Global Theory and History

SAIS Women Lead Initiative
Jordan Abolishes "Marry the Rapist" Law
Global Theory and History Program
Beijing Journalists Meeting
Wells Fargo Says It Will Grow ‘Quickly’ in China

July 22, 2017 - Dr. Davis-Packard discusses status of women in the Middle East, President Trump's visit to Saudi Arabia and her work at SAIS with Robert Satloff
with Robert Satloff, Executive Dir., Washington Institute

August 1, 2017 - Kent Packard-Davis on STATESIDE
Cause allowed rapist to go free if they married rapists.

"Drawing upon the insights of scholars and practitioners and upon historical experience, Global Theory and History addresses the large questions of statecraft."

American Foreign Policy/Global Theory and History China Study Trip

American Foreign Policy/Global Theory and History China Study Trip

Program Activities
SAIS Women Lead
Events Calendar
External Resources

The Global Theory and History Program examines continuity and change in the formation and maturation of territorially focused relations, along with transnational forces and ideologies. The program includes the interplay of political economy, diplomatic and military strategies, and cultural civilizations.

Great Wall of China - Global Theory and History China Study Trip
Global Theory and History China Study Trip - (Shanghai)
Global Theory and History China Study Trip - (Beijing)
Show More


Program Activities



Students who seek internships with the U.S. government, the private sector and nongovernmental organizations will find that the program's faculty and staff will assist them with supportive recommendations and helpful advice.

For Global Theory and History students based in Washington DC, summer internships are available.  Please talk to Starr Lee for details.


Global Politics and Religion Initiative (GPRI)

The Global Politics and Religion Initiative (GPRI) at SAIS promotes the study of religion and international affairs. Supported by the Henry Luce Foundation, the initiative has three main components that incorporate the study of the interaction between religion and politics into the school’s existing academic programs—new master’s degree courses, research seminars and executive education training sessions. GPRI’s goal is to foster an appreciation and deeper understanding of religion and international affairs among students, scholars and practitioners who will shape and influence future policymaking. Charles Doran, Andrew W. Mellon Professor of International Relations and Global Theory and History Program director, is co-directing the initiative with Jocelyne Cesari and Leila Austin. Cesari serves as a senior visiting professor of international relations in the Global Theory and History Program. She is also director of Harvard University’s Islam in the West Program. Austin is a professorial lecturer in the Global Theory and History and Middle East Studies programs and is deputy director of SAIS Cultural Conversations.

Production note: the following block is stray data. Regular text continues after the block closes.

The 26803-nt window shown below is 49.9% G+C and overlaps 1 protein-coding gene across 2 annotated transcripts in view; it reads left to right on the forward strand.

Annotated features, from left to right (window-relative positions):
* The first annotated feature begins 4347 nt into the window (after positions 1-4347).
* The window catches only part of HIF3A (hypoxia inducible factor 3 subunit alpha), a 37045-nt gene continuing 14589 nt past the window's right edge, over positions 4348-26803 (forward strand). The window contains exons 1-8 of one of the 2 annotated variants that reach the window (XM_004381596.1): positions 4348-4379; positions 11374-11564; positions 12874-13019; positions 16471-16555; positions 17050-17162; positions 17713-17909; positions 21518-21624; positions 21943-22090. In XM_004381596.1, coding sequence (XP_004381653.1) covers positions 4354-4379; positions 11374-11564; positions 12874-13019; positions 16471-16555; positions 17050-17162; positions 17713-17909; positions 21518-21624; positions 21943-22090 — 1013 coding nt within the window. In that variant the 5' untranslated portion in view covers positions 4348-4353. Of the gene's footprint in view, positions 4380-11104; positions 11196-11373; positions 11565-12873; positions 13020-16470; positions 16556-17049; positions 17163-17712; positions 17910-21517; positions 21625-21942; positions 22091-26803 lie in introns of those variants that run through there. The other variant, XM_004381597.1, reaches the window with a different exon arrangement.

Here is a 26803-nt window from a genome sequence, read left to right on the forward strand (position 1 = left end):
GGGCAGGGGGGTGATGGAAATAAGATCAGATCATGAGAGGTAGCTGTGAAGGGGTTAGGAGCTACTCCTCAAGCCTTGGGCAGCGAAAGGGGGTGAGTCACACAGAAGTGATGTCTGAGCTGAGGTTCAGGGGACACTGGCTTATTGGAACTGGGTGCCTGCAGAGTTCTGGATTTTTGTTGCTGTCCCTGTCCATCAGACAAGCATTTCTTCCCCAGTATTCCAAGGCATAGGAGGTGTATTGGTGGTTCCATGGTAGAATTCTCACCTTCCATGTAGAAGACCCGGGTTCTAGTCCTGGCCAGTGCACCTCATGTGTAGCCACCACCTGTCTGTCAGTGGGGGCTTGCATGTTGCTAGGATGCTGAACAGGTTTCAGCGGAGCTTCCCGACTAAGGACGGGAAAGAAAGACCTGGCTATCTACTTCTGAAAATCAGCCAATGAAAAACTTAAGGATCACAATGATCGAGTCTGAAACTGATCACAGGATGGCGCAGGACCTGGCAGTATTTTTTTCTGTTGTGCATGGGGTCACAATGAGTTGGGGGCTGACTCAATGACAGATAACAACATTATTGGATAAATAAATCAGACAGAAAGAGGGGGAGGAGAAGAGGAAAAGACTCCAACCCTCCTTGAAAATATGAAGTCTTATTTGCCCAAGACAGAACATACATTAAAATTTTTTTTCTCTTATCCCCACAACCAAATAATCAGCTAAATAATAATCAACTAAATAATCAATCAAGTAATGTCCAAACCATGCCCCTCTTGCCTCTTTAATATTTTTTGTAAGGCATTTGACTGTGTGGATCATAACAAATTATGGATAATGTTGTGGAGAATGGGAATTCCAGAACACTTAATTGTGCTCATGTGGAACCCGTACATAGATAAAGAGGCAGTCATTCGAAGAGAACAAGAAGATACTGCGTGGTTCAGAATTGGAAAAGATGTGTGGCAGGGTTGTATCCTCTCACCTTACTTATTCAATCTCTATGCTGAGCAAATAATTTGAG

Learn more about the Global Politics and Religion Initiative.




Global Theory & History | M.A. Requirements

Global Theory and History Program Learning Goals and Objectives

Entering Class 2017-2018

MA students must take the equivalent of 16 non-language courses (64 credits) in order to graduate. Those students who are approved for dual degree or advanced standing may only need to take 12 courses (48 credits) or 14 courses (56 credits) as approved by Academic Affairs.



Students concentrating in Global Theory & History (GTH) must take a minimum of 4 courses within this program. Students are encouraged to take additional GTH courses.



Students must also fulfill the requirements for International Relations (IR), which include 2 additional courses from 2 different IR Areas or Policy Areas other than GTH. These areas include:

IR Areas:

  • Conflict Management
  • International Law and Organizations
  • International Political Economy

Policy Areas:

  • Energy, Resources and Environment
  • Strategic Studies

IR students studying at SAIS Europe must take at least 3 IR courses in Washington with the exception of dual-degree or advanced-standing students, who must take at least 2 IR courses in Washington.



Students must complete 16 credits. The four required courses are:

  • Microeconomics
  • Macroeconomics (prerequisite or concurrent: Microeconomics)
  • International Trade Theory (prerequisite: Microeconomics)
  • International Monetary Theory (prerequisite: Macroeconomics)

If a student passes a waiver exam in one of these areas, the student must take a replacement International Economics program course(s) to fulfill the concentration requirement.

Starting with the entering class of Fall 2017, students who pass Microeconomics in Pre-Term will have the concentration reduced to 12 credits, but still must complete Macroeconomics, International Trade Theory, and International Monetary Theory (or a replacement course(s) if waiver exam(s) passed). The Pre-Term Microeconomics course is not for credit and is not factored into the GPA.

Beyond the requirements, many students choose to pursue an International Economics Specialization in one of four areas of economics. Students may also choose to specialize in Emerging Markets.

Concentration GPA Requirement
Students must achieve a combined GPA of at least 2.67 in four (or three if Microeconomics is passed in Pre-Term) required International Economics program courses or they must retake the course(s) until a 2.67 concentration GPA is achieved. In the standard case, the concentration GPA will be the average of the grades of Microeconomics, Macroeconomics, International Trade Theory, and International Monetary Theory.